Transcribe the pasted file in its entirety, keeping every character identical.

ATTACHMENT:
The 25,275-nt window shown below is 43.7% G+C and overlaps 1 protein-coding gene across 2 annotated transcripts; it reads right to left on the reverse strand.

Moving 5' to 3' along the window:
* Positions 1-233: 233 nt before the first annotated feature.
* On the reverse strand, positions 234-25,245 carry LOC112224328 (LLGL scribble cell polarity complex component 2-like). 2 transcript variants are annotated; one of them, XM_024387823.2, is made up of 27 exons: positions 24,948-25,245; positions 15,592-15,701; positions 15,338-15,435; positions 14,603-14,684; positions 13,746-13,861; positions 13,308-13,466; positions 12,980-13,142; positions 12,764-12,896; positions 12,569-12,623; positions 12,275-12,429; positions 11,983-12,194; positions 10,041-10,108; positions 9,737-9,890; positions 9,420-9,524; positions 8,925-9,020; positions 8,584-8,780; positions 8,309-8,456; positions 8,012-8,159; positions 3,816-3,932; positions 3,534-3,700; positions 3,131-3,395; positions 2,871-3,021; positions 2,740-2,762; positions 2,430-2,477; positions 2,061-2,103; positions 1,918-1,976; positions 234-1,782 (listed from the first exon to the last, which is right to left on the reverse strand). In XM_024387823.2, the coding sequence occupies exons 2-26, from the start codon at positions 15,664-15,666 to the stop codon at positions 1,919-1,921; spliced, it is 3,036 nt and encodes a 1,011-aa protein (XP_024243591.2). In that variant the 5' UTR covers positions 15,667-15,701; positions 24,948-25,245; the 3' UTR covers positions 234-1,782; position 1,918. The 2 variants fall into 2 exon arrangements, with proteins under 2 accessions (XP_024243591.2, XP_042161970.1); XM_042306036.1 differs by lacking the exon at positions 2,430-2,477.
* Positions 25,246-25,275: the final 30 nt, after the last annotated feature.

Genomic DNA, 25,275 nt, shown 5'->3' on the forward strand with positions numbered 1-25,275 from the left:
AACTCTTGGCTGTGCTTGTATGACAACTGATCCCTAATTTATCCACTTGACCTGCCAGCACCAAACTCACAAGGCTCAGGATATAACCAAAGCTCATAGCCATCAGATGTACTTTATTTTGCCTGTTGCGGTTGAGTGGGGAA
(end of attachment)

The 25,275-nt window shown below is 43.7% G+C and overlaps 1 protein-coding gene across 2 annotated transcripts; it reads right to left on the reverse strand.

Moving 5' to 3' along the window:
* Positions 1-233: 233 nt before the first annotated feature.
* On the reverse strand, positions 234-25,245 carry LOC112224328 (LLGL scribble cell polarity complex component 2-like). 2 transcript variants are annotated; one of them, XM_024387823.2, is made up of 27 exons: positions 24,948-25,245; positions 15,592-15,701; positions 15,338-15,435; positions 14,603-14,684; positions 13,746-13,861; positions 13,308-13,466; positions 12,980-13,142; positions 12,764-12,896; positions 12,569-12,623; positions 12,275-12,429; positions 11,983-12,194; positions 10,041-10,108; positions 9,737-9,890; positions 9,420-9,524; positions 8,925-9,020; positions 8,584-8,780; positions 8,309-8,456; positions 8,012-8,159; positions 3,816-3,932; positions 3,534-3,700; positions 3,131-3,395; positions 2,871-3,021; positions 2,740-2,762; positions 2,430-2,477; positions 2,061-2,103; positions 1,918-1,976; positions 234-1,782 (listed from the first exon to the last, which is right to left on the reverse strand). In XM_024387823.2, the coding sequence occupies exons 2-26, from the start codon at positions 15,664-15,666 to the stop codon at positions 1,919-1,921; spliced, it is 3,036 nt and encodes a 1,011-aa protein (XP_024243591.2). In that variant the 5' UTR covers positions 15,667-15,701; positions 24,948-25,245; the 3' UTR covers positions 234-1,782; position 1,918. The 2 variants fall into 2 exon arrangements, with proteins under 2 accessions (XP_024243591.2, XP_042161970.1); XM_042306036.1 differs by lacking the exon at positions 2,430-2,477.
* Positions 25,246-25,275: the final 30 nt, after the last annotated feature.

Genomic DNA, 25,275 nt, shown 5'->3' on the forward strand with positions numbered 1-25,275 from the left:
AACTCTTGGCTGTGCTTGTATGACAACTGATCCCTAATTTATCCACTTGACCTGCCAGCACCAAACTCACAAGGCTCAGGATATAACCAAAGCTCATAGCCATCAGATGTACTTTATTTTGCCTGTTGCGGTTGAGTGGGGAA